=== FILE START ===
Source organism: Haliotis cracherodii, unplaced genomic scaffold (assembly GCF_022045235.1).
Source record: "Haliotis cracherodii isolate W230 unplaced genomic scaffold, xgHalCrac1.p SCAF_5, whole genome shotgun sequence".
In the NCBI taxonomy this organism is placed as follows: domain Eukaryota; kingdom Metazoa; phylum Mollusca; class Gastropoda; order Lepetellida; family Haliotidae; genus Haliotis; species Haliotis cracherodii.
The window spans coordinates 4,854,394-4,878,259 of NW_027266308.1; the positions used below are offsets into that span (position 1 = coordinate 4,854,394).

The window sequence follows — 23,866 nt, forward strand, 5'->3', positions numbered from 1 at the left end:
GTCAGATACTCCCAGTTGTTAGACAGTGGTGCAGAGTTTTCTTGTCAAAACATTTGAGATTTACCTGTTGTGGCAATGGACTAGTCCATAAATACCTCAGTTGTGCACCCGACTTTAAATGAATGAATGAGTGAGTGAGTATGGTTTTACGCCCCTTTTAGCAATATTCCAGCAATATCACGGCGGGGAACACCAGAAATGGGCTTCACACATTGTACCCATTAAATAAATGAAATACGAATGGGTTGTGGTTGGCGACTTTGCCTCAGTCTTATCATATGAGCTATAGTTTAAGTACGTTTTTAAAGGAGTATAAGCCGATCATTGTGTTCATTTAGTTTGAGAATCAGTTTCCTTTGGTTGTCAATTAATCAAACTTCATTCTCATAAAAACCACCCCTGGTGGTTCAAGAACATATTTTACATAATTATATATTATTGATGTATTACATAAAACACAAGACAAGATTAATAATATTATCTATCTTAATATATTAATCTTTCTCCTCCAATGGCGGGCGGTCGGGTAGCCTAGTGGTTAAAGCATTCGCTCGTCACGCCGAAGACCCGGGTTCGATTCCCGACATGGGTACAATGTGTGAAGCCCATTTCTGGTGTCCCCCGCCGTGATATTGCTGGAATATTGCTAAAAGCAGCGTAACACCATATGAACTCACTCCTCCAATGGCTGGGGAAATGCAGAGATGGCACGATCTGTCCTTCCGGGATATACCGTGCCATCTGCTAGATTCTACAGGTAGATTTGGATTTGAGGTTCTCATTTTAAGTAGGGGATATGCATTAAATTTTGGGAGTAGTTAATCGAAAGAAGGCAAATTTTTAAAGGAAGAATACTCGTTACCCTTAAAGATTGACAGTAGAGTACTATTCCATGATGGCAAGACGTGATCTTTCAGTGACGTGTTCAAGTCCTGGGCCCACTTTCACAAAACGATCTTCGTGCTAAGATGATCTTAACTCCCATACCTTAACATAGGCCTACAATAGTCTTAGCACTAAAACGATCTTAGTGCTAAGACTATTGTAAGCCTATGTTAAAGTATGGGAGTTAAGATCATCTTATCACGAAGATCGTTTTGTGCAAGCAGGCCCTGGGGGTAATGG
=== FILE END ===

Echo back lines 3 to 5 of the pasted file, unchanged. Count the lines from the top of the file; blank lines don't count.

In the NCBI taxonomy this organism is placed as follows: domain Eukaryota; kingdom Metazoa; phylum Mollusca; class Gastropoda; order Lepetellida; family Haliotidae; genus Haliotis; species Haliotis cracherodii.
The window spans coordinates 4,854,394-4,878,259 of NW_027266308.1; the positions used below are offsets into that span (position 1 = coordinate 4,854,394).

The window sequence follows — 23,866 nt, forward strand, 5'->3', positions numbered from 1 at the left end: